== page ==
Banks are very reluctant to pay out on these claims and sometimes do everything they can to avoid doing so, but this can be a financial lifesaver.
Watch out for flight time changes
When you book a flight, the time is not set in stone, and where schedule changes are made to the time or date (not the flight number), these are covered by airline terms and conditions, not by any law.
Ryanair, for example, says it tries to notify customers of a rescheduled flight at least 90 days before their outbound flight or as soon as possible. If your flight changes and it is not suitable, the budget airline says you can switch it to a new time or date on the same route for free or apply for a refund.
Given that a flight time change might derail your plans, it is worth monitoring your booking in your airline’s app in the weeks leading up to your trip.
This week, meanwhile, it was confirmed that thousands of Wizz Air passengers had received a total of £1.2m owed to them after the airline was taken to task by the CAA over its shoddy refund record. Among other things, passengers complained it did not help them in the aftermath of cancelling their flights. The airline has now changed its policies so as to meet its rerouting and care obligations, the regulator said. Guardian Money still gets lots of complaints about poor customer service at Wizz Air, especially regarding glitches with its online check-in. If you opt to fly Wizz Air, maybe expect the worst and hope for the best.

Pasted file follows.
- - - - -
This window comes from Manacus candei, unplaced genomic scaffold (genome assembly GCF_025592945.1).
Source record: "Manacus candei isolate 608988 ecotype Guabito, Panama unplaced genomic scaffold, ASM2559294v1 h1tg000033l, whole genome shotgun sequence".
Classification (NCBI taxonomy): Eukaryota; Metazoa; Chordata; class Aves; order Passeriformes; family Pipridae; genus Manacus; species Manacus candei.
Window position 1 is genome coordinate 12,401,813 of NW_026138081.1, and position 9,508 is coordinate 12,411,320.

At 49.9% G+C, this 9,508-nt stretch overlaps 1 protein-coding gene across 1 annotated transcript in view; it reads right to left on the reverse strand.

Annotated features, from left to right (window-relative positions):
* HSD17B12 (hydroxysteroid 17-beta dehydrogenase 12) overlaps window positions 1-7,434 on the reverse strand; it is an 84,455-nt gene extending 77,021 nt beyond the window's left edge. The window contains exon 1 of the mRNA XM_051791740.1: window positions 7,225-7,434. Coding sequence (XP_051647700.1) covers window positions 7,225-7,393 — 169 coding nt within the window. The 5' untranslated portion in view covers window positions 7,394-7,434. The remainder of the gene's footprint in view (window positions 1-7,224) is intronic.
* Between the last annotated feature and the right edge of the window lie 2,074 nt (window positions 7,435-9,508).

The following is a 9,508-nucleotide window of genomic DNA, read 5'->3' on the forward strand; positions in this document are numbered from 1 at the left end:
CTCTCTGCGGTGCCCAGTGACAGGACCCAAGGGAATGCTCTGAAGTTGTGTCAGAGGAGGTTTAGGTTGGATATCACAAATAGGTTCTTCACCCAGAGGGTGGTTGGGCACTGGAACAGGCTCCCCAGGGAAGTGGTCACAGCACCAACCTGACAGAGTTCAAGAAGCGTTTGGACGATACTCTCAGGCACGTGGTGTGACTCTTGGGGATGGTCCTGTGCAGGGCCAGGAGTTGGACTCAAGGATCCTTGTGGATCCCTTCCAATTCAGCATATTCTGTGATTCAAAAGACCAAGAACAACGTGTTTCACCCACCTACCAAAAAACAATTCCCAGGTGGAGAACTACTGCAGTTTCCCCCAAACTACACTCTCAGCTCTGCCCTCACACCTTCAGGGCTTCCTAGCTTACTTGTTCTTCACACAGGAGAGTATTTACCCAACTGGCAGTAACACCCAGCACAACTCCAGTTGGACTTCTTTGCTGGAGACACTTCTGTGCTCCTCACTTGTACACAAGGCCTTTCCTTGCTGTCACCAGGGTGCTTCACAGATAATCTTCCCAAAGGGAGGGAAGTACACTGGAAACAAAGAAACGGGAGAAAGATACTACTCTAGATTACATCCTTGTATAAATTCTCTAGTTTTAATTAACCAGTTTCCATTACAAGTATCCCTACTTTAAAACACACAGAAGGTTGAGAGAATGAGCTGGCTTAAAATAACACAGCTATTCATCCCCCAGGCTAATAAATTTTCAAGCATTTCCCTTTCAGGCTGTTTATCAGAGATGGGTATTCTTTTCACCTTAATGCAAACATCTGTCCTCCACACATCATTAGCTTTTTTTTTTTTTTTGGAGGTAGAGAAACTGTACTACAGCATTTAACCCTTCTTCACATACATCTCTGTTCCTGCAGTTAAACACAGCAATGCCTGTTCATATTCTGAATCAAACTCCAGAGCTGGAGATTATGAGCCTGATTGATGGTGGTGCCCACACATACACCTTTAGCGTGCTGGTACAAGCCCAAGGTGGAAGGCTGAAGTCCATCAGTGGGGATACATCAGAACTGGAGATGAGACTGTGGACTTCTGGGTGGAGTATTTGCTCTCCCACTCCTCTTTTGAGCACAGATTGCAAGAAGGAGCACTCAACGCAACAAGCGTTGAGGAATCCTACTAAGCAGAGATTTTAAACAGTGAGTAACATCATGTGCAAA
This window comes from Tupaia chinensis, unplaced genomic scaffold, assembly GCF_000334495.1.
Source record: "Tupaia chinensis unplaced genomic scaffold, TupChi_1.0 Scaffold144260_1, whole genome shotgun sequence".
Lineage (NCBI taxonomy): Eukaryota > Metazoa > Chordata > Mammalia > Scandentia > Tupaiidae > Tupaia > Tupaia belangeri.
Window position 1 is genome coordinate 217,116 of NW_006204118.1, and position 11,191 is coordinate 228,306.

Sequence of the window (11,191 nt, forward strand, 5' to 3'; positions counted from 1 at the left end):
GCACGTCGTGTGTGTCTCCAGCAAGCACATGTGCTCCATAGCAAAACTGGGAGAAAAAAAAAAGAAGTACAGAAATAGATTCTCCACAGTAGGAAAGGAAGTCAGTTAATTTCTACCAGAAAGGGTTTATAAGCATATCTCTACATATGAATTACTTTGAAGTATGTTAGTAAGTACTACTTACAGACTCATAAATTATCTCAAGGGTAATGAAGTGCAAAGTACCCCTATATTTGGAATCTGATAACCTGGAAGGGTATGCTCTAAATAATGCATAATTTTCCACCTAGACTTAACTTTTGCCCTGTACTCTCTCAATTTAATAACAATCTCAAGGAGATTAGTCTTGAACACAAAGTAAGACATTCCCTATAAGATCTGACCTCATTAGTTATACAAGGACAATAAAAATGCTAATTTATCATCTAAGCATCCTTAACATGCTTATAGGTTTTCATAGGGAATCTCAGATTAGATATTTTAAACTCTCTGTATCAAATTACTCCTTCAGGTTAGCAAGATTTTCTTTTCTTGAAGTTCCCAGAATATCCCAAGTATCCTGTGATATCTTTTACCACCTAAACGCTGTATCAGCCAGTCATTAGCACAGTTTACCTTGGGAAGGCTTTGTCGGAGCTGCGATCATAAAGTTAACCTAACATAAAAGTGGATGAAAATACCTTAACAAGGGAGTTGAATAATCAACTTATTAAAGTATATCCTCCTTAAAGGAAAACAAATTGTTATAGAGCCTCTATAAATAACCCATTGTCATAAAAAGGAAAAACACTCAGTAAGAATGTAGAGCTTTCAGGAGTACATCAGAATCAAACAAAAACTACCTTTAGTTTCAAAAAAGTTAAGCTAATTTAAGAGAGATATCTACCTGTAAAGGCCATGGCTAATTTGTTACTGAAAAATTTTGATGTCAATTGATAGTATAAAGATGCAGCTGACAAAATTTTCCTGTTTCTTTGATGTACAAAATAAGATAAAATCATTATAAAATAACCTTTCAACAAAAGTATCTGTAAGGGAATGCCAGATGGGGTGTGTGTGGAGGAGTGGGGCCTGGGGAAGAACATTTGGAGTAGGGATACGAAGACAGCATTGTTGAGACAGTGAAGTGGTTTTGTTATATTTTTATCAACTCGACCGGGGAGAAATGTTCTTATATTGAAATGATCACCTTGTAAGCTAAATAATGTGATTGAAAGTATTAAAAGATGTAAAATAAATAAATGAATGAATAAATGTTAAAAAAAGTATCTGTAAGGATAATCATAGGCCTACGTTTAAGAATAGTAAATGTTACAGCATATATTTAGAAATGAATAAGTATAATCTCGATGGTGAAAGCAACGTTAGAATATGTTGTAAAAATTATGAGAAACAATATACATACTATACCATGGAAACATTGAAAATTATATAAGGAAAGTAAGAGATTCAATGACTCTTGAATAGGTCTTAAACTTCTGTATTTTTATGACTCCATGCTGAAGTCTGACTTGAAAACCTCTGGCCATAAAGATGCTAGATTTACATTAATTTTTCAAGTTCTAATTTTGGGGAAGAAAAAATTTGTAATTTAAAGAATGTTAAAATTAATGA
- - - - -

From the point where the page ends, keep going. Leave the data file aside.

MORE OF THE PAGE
What about travel insurance?
Arguably the biggest mistake people make is to book an expensive holiday and then wait until the last minute to buy travel insurance.